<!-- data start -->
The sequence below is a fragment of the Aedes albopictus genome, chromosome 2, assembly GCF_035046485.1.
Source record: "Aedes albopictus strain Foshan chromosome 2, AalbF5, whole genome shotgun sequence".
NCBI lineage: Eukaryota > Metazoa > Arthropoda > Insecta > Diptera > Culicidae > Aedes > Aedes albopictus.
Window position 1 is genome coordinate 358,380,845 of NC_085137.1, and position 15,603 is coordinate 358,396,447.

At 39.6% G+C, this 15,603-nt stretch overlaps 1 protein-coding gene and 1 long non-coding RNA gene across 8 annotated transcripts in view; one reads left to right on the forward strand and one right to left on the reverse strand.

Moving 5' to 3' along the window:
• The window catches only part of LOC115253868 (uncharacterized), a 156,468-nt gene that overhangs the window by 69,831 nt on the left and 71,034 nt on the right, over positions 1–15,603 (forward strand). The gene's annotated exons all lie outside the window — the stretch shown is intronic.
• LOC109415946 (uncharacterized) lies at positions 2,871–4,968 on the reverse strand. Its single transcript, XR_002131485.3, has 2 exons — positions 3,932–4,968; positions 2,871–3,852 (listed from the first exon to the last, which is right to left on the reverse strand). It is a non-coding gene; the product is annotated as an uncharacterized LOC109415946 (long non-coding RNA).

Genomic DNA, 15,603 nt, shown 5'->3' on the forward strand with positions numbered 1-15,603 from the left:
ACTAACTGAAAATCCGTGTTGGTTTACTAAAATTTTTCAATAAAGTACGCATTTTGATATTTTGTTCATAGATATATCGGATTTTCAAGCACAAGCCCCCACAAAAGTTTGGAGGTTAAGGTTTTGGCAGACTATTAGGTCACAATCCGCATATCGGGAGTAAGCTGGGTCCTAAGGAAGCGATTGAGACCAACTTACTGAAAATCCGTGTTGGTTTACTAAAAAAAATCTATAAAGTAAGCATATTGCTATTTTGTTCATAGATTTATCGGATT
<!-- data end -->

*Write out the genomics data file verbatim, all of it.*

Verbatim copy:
The sequence below is a fragment of the Aedes albopictus genome, chromosome 2, assembly GCF_035046485.1.
Source record: "Aedes albopictus strain Foshan chromosome 2, AalbF5, whole genome shotgun sequence".
NCBI lineage: Eukaryota > Metazoa > Arthropoda > Insecta > Diptera > Culicidae > Aedes > Aedes albopictus.
Window position 1 is genome coordinate 358,380,845 of NC_085137.1, and position 15,603 is coordinate 358,396,447.

At 39.6% G+C, this 15,603-nt stretch overlaps 1 protein-coding gene and 1 long non-coding RNA gene across 8 annotated transcripts in view; one reads left to right on the forward strand and one right to left on the reverse strand.

Moving 5' to 3' along the window:
• The window catches only part of LOC115253868 (uncharacterized), a 156,468-nt gene that overhangs the window by 69,831 nt on the left and 71,034 nt on the right, over positions 1–15,603 (forward strand). The gene's annotated exons all lie outside the window — the stretch shown is intronic.
• LOC109415946 (uncharacterized) lies at positions 2,871–4,968 on the reverse strand. Its single transcript, XR_002131485.3, has 2 exons — positions 3,932–4,968; positions 2,871–3,852 (listed from the first exon to the last, which is right to left on the reverse strand). It is a non-coding gene; the product is annotated as an uncharacterized LOC109415946 (long non-coding RNA).

Genomic DNA, 15,603 nt, shown 5'->3' on the forward strand with positions numbered 1-15,603 from the left:
ACTAACTGAAAATCCGTGTTGGTTTACTAAAATTTTTCAATAAAGTACGCATTTTGATATTTTGTTCATAGATATATCGGATTTTCAAGCACAAGCCCCCACAAAAGTTTGGAGGTTAAGGTTTTGGCAGACTATTAGGTCACAATCCGCATATCGGGAGTAAGCTGGGTCCTAAGGAAGCGATTGAGACCAACTTACTGAAAATCCGTGTTGGTTTACTAAAAAAAATCTATAAAGTAAGCATATTGCTATTTTGTTCATAGATTTATCGGATT